The ‘Baby Weight’ is My Baby’s Jungle Gym

“Ugh, I hate that extra fat,” I thought to myself, moving her away from it. But then I looked up and saw her content face and felt her feet at my belly.
postpartum weight loss

Josefine is starting to come alive. Less like the fragile, sleepy newborn we took home on St. Patrick’s Day and more like a ‘real baby.’ Her eyes are always scanning and searching, taking in this brand new world around her. And most of the time, they’re locked on her dad or me. 

I watch in amazement as she studies my face and gives me a gentle, sweet grin. If I’m lucky, she’ll talk to me in a series of soft coos and gurgles; her big, blue eyes shining in delight. She’s discovered her hands and grasps at everything—her mouth, her bib, her onesie. But my favorite is when she reaches for my finger while she’s enjoying her bottle.

After weeks of struggling to breastfeed, another few weeks deciding to switch to formula, and more weeks of releasing the mom guilt, it’s a little way we now connect during feedings.

Most recently, she’s decided she likes to ‘stand’—and her dad and I will hold her up while she presses her feet on the kitchen countertops, the couch and, of course, us. The first time I tried it, she wiggled her toes into the extra ring I now have on my postpartum stomach, and my initial reaction was to wince. It wasn’t ‘tucked in’ to my leggings or contained by my three-day-old sweatpants.

“Ugh, I hate that extra fat,” I thought to myself, moving her away from it. But then I looked up and saw her content face and felt her feet at my belly. And I thought to myself, “That tummy gave me you.”

I let her continue dancing on my abdomen, and I felt a new weight of motherhood fall on me as I realized I’m not only a mom—but a mom to a daughter. Right now, she’s almost seven weeks old. But one day she will be seven, seventeen and 27—all ages I remember: climbing trees, then trying to climb into skinny jeans, then climbing for the ‘perfect’ size and shape.

The way I talk about myself—and particularly, my body—will become the first words she uses to describe herself. How I define my self-worth will be her guiding outline. How I discuss food and fitness, weight and confidence, will narrate her inner voice. I can’t protect her from society and headlines, but I can keep her home a safe haven of acceptance. And maybe her clean slate, her new beginning, can be healing for me.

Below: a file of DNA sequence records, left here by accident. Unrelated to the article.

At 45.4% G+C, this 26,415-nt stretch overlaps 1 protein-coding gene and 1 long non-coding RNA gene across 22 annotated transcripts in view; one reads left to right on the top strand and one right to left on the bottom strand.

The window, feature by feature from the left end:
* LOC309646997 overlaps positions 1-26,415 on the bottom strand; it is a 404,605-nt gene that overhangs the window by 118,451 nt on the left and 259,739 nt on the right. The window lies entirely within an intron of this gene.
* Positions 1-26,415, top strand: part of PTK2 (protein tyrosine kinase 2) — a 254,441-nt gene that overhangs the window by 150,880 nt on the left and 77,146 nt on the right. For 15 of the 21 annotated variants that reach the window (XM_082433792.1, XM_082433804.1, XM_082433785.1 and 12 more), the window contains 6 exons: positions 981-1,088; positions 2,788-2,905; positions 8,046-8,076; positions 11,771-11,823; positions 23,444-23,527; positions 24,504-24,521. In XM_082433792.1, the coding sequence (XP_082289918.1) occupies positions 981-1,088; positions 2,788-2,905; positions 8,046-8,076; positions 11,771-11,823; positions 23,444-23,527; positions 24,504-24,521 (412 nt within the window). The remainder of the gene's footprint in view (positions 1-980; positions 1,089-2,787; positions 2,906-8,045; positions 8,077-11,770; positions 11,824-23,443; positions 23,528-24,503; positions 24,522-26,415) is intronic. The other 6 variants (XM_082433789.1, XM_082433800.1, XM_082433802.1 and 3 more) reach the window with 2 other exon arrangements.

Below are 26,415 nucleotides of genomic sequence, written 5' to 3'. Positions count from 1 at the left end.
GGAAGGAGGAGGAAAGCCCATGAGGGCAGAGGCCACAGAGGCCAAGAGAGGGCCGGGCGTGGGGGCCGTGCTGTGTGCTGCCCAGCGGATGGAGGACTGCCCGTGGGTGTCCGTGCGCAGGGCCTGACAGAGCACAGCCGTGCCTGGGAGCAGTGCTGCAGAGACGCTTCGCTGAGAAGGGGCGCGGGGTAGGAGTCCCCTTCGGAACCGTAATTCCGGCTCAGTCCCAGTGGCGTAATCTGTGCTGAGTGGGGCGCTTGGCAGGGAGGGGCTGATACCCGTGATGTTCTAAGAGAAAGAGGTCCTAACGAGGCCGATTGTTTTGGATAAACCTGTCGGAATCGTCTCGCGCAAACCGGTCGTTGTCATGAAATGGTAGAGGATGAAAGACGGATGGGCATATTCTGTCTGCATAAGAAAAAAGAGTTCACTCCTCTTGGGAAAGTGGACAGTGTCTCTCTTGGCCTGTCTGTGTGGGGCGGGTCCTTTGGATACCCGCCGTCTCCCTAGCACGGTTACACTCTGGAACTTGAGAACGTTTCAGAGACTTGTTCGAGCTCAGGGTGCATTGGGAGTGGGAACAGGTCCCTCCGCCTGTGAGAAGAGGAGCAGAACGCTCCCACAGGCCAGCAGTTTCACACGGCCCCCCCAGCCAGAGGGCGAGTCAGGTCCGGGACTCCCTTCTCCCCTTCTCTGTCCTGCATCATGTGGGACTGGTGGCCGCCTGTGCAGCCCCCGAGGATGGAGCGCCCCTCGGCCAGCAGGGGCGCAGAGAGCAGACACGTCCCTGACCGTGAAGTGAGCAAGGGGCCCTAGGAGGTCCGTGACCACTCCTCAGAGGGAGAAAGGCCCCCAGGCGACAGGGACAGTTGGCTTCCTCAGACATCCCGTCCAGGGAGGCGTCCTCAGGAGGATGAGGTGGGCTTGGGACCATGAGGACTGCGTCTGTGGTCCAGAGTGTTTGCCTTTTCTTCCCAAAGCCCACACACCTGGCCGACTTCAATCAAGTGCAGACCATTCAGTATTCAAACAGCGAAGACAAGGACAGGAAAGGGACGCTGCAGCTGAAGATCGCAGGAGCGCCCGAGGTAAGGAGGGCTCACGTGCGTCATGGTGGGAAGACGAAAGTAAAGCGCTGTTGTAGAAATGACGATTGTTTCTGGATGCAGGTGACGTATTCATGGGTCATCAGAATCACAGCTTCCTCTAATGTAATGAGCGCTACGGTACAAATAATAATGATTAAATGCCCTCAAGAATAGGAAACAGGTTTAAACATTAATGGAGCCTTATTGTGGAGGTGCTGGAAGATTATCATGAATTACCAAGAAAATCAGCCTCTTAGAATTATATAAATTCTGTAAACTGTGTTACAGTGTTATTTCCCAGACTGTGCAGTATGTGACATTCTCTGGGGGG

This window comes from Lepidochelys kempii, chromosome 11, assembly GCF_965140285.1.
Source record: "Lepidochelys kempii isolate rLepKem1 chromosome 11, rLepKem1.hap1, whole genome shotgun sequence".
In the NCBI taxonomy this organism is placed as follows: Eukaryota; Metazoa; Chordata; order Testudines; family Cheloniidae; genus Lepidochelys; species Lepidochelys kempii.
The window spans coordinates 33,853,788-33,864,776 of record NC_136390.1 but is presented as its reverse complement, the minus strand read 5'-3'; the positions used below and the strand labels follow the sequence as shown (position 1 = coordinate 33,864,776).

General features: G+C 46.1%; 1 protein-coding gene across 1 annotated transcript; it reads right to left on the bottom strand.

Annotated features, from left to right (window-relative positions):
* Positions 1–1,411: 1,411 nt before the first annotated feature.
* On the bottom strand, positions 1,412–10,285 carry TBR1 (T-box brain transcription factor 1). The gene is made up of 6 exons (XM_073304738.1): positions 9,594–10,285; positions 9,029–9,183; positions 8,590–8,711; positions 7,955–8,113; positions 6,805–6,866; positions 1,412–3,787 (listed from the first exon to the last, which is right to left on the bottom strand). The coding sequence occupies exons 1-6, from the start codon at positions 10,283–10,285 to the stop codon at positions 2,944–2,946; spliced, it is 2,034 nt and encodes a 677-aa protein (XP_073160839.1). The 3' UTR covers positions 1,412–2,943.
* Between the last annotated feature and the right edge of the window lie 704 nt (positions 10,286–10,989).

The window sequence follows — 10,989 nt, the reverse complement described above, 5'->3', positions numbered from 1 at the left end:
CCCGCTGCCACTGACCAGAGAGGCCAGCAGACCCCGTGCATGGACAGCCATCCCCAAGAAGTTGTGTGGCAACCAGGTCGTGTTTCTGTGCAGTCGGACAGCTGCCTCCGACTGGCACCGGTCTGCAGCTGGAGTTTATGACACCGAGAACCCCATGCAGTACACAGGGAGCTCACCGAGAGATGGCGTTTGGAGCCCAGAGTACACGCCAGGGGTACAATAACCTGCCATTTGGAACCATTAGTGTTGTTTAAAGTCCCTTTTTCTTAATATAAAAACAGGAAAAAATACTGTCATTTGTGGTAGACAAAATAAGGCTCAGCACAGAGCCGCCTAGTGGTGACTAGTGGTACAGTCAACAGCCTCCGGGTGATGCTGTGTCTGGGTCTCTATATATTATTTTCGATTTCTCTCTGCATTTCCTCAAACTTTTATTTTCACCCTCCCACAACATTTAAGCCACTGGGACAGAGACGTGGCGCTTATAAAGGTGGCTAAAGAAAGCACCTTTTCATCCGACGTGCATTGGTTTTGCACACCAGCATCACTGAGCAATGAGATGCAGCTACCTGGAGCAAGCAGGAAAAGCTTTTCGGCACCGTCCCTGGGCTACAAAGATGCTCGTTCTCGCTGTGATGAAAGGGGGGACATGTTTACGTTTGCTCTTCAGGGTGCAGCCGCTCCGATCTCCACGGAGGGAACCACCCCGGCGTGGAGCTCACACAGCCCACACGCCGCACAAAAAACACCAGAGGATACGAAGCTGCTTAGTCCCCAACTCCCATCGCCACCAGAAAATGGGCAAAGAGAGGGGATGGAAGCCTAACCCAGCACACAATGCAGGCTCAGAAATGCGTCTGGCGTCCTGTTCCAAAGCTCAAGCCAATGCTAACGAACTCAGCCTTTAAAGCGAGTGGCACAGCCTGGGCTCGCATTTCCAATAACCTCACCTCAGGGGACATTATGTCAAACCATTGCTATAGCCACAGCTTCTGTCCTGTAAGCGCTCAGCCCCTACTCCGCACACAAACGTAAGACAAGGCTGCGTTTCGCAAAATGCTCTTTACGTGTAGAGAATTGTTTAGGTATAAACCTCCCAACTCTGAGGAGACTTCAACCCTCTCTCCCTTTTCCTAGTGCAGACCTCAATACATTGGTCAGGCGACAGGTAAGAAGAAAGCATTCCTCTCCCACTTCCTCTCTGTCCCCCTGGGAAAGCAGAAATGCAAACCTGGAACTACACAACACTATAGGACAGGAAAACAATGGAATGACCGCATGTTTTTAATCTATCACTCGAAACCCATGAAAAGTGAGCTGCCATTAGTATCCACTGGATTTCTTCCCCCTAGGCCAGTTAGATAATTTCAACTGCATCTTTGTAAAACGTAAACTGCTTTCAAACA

Because Josefine doesn’t care about that ring around her mommy’s belly—it’s her jungle gym. She doesn’t see the postpartum acne that’s dotted along my jawline—it’s just her mom’s face that she’s only now starting to see clearly. She doesn’t care about the stretch marks—it’s just what covered her first home—my womb—so she could grow big and strong.

After being cleared for exercise last week, I worked out for the first time since birth today. I woke up excited—albeit a little nervous—and, afterward, I felt rejuvenated. Sure, I’ve lost some endurance, but I pushed through. I did it. It felt like I got a little piece of me back.

I came upstairs, and picked up my baby as I told her, “Mommy is getting strong again, JoJo!” And while, yes, I’ll hopefully drop some weight, I want her to know that it’s not about the number on the scale, the size of a pair of jeans. the perfect hourglass figure or the slimmest everything.

Fitness makes me happy—and it gives me the ability to push her in the stroller, hold her high up in the air as she likes, kneel on the floor as she does tummy time and cradle her when she’s lonely or hungry.

While I may tell her all the time she’s the most beautiful girl, I also tell her she’s curious. She’s strong. She’s loving. She’s brave.

She looked at me and didn’t see the sweat pouring off my face, the subtle shake in my legs, already sore from a day back at the gym. She didn’t care that my arms weren’t toned and my sports bra was two sizes bigger than it was pre-pregnancy. She just saw her mom, and she gave me a smile. It was her own quiet form of saying, “You got this, mama.”

And guess what? I do. Because I’m curious about my postpartum body and how it will take form. I’m strong—my body carried and gave birth to my littlest love. My greatest gift. I’m learning to love my new rolls and creases, stretch marks and changes. And I’m brave in this new body, this new identity.

I’m brave for me—and for my daughter’s self-worth. I’m brave because, well, I’m a mom. And I know if I can see myself through my daughter’s eyes and she can see herself through mine, we’ll both see what beauty is really all about.


  • Lindsay Tigar

    Lindsay Tigar is the co-founder of Mila & Jo Media, an award-winning journalist, two-time entrepreneur and mama to Josefine. She's also a parental leave certified executive coach. She's a frequent-flier, Peloton addict, and a coffee and champagne snob. Her friends are her family and her lifeline. Lindsay calls Asheville, NC home but spends much time in Denmark, her husband's home country.  Follow Lindsay on Instagram. and visit her website.

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